Tonight's Sky
Sun
Sun
Moon
Moon
Mercury
Mercury
Venus
Venus
Mars
Mars
Jupiter
Jupiter
Saturn
Saturn

Tonight's Sky — Change location

OR

Searching...

Tonight's Sky — Select location

Tonight's Sky — Enter coordinates

° '
° '

Anatomy of a bird

VLT's NACO instrument reveals a triple cosmic collision.
Provided by ESO, Garching, Germany
A 30-min VLT/NACO K-band exposure has been combined with archive HST/ACS B and I-band images to produce a three-color image of the 'Bird' interacting galaxy system.
ESO/Henri Boffin
December 21, 2007
Using ESO's Very Large Telescope, an international team of astronomers has discovered a stunning rare case of a triple merger of galaxies. This system, which astronomers have dubbed "The Bird," is composed of two massive spiral galaxies and a third irregular galaxy.

The galaxy ESO 593-IG 008, or IRAS 19115-2124, was previously known as an interacting pair of galaxies at a distance of 650 million light-years. But surprises were revealed by observations made with the NACO instrument attached to ESO's Very Large Telescope, which peered through the all-pervasive dust clouds, using adaptive optics to resolve the finest details.

Underneath the chaotic appearance of the optical Hubble images, retrieved from the Hubble Space Telescope archive, the NACO images show two unmistakable galaxies, one a barred spiral while the other is more irregular.

The surprise lay in the clear identification of a third, clearly separate component, an irregular, yet fairly massive galaxy that seems to be forming stars at a frantic rate.

"Examples of mergers of three galaxies of roughly similar sizes are rare," says Petri Vaisanen, lead author of the paper reporting the results. "Only the near-infrared VLT observations made it possible to identify the triple merger nature of the system in this case."
This image was taken with the NACO instrument on ESO's Very Large Telescope in the K-band and indicates the different parts of the Bird.
NACO/VLT
Because of the resemblance of the system to a bird, the object was dubbed as such, with the "head" being the third component, and the "heart" and "body" making the two major galaxy nuclei in-between of tidal tails, the "wings." The latter extend more than 100,000 light-years, or the size of our own Milky Way.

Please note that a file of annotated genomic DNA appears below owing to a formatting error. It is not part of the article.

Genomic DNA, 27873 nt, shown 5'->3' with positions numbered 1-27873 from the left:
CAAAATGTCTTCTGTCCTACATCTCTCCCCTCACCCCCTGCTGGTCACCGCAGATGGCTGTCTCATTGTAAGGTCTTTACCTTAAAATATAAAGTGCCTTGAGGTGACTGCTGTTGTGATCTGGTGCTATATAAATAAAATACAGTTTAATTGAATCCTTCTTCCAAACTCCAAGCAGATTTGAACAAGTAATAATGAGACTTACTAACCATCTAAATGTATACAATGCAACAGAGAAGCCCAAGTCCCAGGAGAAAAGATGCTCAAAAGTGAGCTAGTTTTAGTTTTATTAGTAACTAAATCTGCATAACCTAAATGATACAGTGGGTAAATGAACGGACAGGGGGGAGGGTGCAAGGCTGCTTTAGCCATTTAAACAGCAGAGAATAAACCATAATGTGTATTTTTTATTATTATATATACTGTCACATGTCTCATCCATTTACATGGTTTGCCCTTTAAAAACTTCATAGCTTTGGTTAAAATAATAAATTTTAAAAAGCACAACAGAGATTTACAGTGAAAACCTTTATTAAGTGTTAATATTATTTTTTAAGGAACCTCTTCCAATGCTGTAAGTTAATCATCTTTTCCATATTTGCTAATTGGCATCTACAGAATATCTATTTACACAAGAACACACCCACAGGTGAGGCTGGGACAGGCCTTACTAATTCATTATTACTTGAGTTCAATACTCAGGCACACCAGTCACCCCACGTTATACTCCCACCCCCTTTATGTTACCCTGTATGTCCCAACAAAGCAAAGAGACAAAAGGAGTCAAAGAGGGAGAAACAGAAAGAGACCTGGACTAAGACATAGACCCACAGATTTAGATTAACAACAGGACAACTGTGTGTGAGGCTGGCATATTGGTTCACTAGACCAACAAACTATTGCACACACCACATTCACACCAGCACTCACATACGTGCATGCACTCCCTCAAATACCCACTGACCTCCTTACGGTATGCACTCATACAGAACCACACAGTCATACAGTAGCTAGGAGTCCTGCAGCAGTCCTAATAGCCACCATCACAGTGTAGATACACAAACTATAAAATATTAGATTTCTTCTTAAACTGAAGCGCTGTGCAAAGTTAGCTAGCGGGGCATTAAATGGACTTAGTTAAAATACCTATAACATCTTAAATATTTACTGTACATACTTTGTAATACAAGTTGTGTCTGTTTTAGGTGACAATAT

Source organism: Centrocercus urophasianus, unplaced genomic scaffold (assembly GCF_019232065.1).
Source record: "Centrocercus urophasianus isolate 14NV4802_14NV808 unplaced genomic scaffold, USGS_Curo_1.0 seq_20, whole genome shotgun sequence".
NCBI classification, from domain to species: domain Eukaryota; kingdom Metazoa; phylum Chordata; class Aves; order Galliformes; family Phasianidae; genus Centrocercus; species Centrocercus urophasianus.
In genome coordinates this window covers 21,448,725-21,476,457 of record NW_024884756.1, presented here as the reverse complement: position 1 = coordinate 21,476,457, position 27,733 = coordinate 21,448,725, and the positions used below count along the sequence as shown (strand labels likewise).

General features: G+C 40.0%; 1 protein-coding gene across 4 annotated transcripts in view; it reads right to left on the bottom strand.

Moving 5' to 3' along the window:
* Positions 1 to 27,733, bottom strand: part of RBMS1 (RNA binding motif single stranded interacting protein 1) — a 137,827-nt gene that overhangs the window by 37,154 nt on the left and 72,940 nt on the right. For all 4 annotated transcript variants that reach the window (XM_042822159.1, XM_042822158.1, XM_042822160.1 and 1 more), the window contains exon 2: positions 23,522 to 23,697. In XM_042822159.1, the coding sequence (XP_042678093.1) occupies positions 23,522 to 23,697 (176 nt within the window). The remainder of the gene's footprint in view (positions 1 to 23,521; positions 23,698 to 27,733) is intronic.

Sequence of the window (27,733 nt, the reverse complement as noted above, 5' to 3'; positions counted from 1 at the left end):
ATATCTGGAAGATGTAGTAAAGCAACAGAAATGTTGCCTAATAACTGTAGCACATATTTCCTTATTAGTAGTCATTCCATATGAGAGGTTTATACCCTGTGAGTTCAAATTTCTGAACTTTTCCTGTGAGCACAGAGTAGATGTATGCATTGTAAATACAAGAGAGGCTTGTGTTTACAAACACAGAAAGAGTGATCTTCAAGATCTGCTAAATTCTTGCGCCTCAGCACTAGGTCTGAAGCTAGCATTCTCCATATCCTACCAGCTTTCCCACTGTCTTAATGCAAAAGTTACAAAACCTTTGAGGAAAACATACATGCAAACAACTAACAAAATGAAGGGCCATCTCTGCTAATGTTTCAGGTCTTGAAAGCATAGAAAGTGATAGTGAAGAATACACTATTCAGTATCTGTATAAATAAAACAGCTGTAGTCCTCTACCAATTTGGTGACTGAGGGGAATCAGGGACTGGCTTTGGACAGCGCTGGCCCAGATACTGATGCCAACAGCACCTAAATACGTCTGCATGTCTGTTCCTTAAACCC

Subsequent optical spectroscopy with the new Southern African Large Telescope, and archive mid-infrared data from the NASA Spitzer space observatory, confirmed the separate nature of the head, but also added further surprises. The head and major parts of the "Bird" are moving apart at more than 400 km/s (1.4 million km/h). Observing such high velocities is very rare in merging galaxies. Also, the head appears to be the major source of infrared luminosity in the system, though it is the smallest of the three galaxies.

"It seems that NACO has caught the action right at the time of the first high-speed fly-by of the 'head' galaxy through the system consisting of the other two galaxies," says Seppo Mattila, member of the discovery team. "These two galaxies must have met earlier, probably a couple of hundred million years ago."

The head is forming stars violently, at a rate of nearly 200 solar masses per year, while the other two galaxies appear to be at a more quiescent epoch of their interaction-induced star formation history.

The Bird belongs to the prestigious family of luminous infrared galaxies, with an infrared luminosity nearly 1000 billion times that of the Sun. This family of galaxies has long been thought to signpost important events in galaxy evolution, such as mergers of galaxies, which in turn trigger bursts of star formation, and may eventually lead to the formation of a single elliptical galaxy.
0

JOIN THE DISCUSSION

Read and share your comments on this article
Comment on this article
Want to leave a comment?
Only registered members of Astronomy.com are allowed to comment on this article. Registration is FREE and only takes a couple minutes.

Login or Register now.
0 comments
ADVERTISEMENT

FREE EMAIL NEWSLETTER

Receive news, sky-event information, observing tips, and more from Astronomy's weekly email newsletter.

ADVERTISEMENT
ADVERTISEMENT
BoxProductcovernov

Click here to receive a FREE e-Guide exclusively from Astronomy magazine.

Find us on Facebook

Loading...